Join us as we celebrate the recent arrival on campus of sculptural works by Ghanaian artist Atta Kwami, with a short exhibition.
Last month, we welcomed two sculptural works to campus by Ghanaian artist Atta Kwami, which have been loaned to the University by his wife, Pamela Clarkson-Kwami. To mark their arrival there is a short exhibition running in Martin Hall Gallery, close to the sculptures which are located on Shirley Pearce Square. The exhibition is an opportunity to find out more about Kwami and these works and includes macquettes of the sculptures and paintings.
The two wood and paint works entitled Atsiaƒu ƒe agbo nu (Gateway to the Sea) and Dusiadu(EveryTown), were initially commissioned for the Folkestone Triennial in 2021 and are named in the Ewe language, spoken mainly in West Africa.
Atsiaƒu ƒe agbo nu was designed to provoke a reflection on immigration and emigration and provide a colourful contrast to the architectures of control usually found at borders. Its new home at Loughborough on Shirley Pearce Square, close tothe pedestrian entrance from Epinal Way marks a transition from the town to campus (and vice versa).
The five hut-like structures of Dusiadu are inspired by West African vending kiosks. They were described by Kwami as creating ‘a conversation in architectural space,’ which passers-by are invited to join.
Both works share Kwami’s interest in vernacular structural, material and decorative forms, and are inspired by his desire to ‘transform ordinary objects into magnificence.’ They give sculptural form to many of the ideas explored in his 2011 book Kumasi Realism 1951-2007: An African Modernism, which rejects the dichotomous treatment of African culture as rooted in ‘tradition’ against a (supposedly) Euro-American ‘modernity’, and brought everyday forms of visual culture such as sign-painting into conversation with contemporary art.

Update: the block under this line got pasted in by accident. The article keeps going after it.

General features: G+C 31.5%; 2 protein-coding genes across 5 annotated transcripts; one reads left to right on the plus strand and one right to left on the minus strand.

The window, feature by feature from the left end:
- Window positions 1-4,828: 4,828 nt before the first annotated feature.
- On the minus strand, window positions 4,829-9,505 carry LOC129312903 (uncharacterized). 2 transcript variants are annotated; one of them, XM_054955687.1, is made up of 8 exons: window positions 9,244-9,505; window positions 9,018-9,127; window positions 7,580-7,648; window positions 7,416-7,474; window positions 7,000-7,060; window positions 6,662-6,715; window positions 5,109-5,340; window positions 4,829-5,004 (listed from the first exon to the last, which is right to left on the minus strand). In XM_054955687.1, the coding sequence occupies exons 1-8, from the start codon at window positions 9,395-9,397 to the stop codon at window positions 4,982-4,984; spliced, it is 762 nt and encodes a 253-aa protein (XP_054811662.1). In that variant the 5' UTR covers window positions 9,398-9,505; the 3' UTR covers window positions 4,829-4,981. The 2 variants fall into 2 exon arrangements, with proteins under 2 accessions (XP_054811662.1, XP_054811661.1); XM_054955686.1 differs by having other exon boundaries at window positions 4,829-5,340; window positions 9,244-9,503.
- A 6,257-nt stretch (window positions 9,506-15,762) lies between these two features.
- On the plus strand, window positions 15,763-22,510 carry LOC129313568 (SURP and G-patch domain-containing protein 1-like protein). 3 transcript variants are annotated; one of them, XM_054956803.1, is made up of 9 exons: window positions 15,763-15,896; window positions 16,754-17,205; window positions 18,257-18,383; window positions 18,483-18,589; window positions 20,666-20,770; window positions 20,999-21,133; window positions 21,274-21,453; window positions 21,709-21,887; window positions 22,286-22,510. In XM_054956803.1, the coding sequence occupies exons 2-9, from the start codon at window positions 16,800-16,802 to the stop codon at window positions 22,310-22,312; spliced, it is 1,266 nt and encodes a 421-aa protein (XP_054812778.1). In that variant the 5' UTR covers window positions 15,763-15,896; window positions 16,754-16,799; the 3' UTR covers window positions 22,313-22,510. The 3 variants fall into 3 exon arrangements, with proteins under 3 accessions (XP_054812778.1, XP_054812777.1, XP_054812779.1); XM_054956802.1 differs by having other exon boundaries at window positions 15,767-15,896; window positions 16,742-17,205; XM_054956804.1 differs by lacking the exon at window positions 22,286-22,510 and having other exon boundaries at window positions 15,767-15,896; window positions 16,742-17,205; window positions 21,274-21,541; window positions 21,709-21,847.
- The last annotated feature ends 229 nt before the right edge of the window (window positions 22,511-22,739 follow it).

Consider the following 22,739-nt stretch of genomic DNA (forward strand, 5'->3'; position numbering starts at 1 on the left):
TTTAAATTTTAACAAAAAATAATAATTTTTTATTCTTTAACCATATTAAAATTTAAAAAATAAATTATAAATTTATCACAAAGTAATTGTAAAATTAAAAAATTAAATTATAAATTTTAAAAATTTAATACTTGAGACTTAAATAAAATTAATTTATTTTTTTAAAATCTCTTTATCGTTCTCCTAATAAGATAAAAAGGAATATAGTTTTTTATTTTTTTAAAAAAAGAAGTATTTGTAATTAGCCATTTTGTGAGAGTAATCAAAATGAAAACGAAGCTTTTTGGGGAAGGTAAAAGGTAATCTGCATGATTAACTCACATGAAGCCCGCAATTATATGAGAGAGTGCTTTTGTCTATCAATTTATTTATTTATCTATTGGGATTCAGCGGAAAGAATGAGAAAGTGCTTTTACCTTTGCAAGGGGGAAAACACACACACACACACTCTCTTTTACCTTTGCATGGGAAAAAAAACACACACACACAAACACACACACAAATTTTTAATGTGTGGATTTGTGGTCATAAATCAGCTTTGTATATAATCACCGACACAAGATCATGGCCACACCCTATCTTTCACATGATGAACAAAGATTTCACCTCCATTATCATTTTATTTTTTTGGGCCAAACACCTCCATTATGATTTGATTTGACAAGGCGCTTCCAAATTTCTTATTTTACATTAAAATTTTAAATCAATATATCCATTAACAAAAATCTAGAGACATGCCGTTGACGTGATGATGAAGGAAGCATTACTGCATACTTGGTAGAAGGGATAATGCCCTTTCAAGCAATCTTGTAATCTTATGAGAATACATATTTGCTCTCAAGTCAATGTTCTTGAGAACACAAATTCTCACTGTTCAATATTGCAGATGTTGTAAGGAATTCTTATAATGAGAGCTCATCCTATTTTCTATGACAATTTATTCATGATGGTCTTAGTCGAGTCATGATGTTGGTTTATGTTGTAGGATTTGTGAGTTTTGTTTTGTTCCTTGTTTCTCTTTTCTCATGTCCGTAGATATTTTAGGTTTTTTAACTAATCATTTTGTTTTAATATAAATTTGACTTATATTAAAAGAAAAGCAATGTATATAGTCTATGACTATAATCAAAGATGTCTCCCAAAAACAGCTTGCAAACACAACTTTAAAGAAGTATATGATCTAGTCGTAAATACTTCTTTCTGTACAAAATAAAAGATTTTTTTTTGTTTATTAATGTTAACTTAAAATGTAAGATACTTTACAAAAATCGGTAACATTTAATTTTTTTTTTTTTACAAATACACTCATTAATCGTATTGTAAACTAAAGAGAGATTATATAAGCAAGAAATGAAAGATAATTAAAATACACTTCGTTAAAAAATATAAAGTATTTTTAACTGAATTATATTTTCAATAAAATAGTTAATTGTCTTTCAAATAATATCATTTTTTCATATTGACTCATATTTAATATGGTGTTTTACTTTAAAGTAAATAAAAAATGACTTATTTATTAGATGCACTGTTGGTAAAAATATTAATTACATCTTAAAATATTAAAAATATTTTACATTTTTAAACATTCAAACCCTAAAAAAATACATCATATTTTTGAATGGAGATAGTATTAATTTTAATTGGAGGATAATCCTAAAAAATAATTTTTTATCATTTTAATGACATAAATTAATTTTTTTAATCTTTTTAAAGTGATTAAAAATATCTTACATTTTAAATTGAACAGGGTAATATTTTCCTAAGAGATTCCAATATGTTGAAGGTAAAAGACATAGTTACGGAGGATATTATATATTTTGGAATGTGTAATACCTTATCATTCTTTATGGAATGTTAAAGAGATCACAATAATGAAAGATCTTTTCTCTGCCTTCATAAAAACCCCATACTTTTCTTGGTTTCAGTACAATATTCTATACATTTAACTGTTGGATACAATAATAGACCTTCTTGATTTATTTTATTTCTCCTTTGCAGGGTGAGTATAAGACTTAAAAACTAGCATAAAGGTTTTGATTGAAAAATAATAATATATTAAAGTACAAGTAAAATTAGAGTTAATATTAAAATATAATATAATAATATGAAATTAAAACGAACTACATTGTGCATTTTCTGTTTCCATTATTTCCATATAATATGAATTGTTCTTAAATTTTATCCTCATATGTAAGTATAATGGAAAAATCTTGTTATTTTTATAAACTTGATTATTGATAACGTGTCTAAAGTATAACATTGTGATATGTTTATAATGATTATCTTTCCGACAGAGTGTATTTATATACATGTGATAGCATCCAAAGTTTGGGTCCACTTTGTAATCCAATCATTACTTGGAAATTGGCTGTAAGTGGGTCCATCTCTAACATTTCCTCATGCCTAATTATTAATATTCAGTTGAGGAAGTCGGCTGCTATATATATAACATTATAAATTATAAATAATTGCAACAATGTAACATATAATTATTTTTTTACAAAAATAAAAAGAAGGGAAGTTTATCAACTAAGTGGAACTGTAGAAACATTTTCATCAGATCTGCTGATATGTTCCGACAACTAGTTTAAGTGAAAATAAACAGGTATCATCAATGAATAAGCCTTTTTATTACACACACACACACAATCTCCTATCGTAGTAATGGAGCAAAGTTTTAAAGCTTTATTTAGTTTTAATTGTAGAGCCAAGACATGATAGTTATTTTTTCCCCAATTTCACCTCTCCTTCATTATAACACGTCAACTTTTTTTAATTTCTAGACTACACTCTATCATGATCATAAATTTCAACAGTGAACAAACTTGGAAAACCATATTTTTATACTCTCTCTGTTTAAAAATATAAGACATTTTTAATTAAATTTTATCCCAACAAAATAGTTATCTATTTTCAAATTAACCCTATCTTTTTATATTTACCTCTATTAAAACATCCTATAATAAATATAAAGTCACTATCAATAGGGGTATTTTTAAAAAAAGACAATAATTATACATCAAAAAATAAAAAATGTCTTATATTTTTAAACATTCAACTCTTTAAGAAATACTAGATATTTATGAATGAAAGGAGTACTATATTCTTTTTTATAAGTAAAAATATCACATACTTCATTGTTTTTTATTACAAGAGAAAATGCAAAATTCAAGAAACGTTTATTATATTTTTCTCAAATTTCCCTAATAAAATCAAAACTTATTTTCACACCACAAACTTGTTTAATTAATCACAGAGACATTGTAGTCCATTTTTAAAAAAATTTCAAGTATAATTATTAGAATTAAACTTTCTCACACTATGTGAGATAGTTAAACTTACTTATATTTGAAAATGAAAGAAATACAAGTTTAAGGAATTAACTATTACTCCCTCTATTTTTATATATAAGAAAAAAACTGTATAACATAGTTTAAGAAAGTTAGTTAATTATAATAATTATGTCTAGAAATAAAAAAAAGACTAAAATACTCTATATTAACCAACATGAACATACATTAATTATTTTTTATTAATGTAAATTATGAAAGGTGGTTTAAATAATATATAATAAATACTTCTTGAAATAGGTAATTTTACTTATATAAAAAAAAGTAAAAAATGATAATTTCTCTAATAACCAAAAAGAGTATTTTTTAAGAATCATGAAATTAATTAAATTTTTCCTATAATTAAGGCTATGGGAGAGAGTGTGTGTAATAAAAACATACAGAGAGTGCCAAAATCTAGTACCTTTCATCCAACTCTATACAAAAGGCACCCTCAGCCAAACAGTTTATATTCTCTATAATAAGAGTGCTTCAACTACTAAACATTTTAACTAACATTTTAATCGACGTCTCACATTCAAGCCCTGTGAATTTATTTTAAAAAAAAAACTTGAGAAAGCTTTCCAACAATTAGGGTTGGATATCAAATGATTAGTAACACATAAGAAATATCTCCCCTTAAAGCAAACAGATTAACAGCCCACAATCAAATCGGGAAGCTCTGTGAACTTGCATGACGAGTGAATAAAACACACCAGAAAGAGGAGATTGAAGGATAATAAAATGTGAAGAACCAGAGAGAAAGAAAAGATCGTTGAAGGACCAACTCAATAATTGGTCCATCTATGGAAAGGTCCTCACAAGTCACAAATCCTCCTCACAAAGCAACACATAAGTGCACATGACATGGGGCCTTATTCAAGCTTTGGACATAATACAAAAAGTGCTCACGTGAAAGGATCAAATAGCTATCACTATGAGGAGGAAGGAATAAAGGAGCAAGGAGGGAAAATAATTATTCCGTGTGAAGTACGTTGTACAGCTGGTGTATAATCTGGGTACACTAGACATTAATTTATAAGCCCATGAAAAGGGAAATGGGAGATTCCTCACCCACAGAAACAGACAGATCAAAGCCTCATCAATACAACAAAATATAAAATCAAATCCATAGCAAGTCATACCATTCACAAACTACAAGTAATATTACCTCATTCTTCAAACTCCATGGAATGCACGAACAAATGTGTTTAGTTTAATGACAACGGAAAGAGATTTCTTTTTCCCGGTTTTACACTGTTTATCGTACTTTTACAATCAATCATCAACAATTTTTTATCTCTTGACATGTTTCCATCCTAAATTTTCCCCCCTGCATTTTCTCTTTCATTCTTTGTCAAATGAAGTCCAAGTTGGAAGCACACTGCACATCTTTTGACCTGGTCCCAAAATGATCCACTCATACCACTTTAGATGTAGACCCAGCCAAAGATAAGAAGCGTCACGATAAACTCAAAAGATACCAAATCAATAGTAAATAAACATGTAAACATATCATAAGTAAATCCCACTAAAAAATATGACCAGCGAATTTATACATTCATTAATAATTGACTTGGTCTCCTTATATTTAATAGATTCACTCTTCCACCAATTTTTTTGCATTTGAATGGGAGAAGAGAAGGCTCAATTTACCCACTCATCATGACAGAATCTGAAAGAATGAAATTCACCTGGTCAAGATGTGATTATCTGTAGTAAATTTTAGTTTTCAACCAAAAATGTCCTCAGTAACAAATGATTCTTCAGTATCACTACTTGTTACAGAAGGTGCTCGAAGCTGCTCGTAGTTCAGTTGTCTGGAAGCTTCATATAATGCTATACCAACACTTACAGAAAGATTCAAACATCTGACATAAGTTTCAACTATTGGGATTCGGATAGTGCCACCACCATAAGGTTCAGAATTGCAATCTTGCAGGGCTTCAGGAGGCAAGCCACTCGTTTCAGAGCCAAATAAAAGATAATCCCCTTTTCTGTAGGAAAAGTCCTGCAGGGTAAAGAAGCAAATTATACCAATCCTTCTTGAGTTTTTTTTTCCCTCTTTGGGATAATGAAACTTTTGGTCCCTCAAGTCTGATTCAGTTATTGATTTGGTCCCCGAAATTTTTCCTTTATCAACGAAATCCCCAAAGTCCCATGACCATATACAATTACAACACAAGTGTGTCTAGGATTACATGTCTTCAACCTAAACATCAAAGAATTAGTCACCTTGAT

Kwami was born in Accra, Ghana, in 1956, and produced a large body of paintings, sculptures, prints and publications across four decades. He received a PhD from the Open University in 2007, which formed the basis of Kumasi Realism, and taught in Nigeria and Ghana. After meeting the printmaker Pamela Clarkson-Kwami in the early nineties he divided his time between Ghana’s second city Kumasi and Loughborough, where he held a studio at Modern Painters, New Decorators. His work has been shown at galleries around the world, and can be found in the collections of the National Museum of Ghana, the V&A, the Smithsonian National Museum of African Art in Washington D.C., The National Museum of Kenya, New York’s Metropolitan Museum of Art, and the British Museum. Shortly before his death he designed stained glass windows for the National Cathedral of Ghana, and was awarded the prestigious Maria Lassnig Prize, which will result in a new public mural and monograph in association with London’s Serpentine Gallery.
For more information please visit Loughborough University Arts.